Charity Golf Event Helping Orphaned Girls


Sunday, September 16th 2007, 5:29 pm
By: News On 6


Green Country residents are raising money for two children orphaned by tragedy. Chelsea and Kendra Freeman were left without parents last month after their father killed their mother, then turned the gun on himself. The News On 6's Chris Wright reports that friends of the family organized a charity golf tournament to help with expenses.

Members of the Freeman family are still reeling from the murder suicide, but say the tournament at the Bailey Ranch Golf Club in Owasso did help with the healing process.

The Freeman family lived through a nightmare on August 15th. Creek County deputies say Kenneth Freeman waited that night for his wife Shelly and his children to return to their Drumright home. They say he ordered his two kids, 14-year-old Chelsea and 9-year-old Kendra, to go inside. He then shot his wife in the head before killing himself.

"As far as family goes, everybody's trying to work through this thing as best we can," says the girl’s uncle Todd Freeman.

Shortly after the tragedy, Todd's co-workers told him they wanted to organize a charity golf tournament to help the family with expenses. Despite having only a few weeks to plan it, Sunday's event drew more than 30 golfers.

"I just wanted to do something to help him and I thought this would be the best way because everyone likes to play golf," acknowledged tournament director Shane Neighbors.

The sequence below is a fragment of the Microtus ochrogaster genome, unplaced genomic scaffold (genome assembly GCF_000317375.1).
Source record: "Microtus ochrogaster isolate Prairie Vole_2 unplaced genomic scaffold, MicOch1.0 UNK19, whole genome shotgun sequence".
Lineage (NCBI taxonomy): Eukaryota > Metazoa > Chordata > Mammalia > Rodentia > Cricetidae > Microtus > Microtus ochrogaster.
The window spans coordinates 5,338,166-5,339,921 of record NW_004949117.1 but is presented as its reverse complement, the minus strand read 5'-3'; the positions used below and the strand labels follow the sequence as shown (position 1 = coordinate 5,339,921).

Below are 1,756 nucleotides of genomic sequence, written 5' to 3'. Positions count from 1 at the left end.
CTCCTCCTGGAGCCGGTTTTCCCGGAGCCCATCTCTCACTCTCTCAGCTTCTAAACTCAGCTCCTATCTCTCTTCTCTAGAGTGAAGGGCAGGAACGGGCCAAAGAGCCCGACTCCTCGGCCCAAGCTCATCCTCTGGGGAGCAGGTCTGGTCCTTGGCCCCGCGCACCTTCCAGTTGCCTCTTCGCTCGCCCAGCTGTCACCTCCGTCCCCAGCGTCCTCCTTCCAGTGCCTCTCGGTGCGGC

The golfers were paired off into eight groups of four. Each paid a $75 entry fee, half of which will be deposited in a trust fund set up for the girls. The holes were sponsored by local businesses, which also provided prizes for the winners, and the golfers didn't mind hitting the links for a good cause.

"If you can get out and have some fun playing the game, and doing something good for somebody, it doesn't matter what you shoot or what you play," said golfer Pete Womack.

Todd Freeman says it will be a while before his family recovers from what happened, but for at least one afternoon, he was able to enjoy some beautiful weather and some golf.

"This many people actually care, come out and care. For a tragedy like this, something positive came out of something so negative," Todd Freeman said.

Chelsea and Kendra are now living with their grandmother.

The tournament's organizers hope to make this an annual affair. They say given a few more months to plan it, it could be even bigger and better next year.

Watch the video: Golf Benefits Girls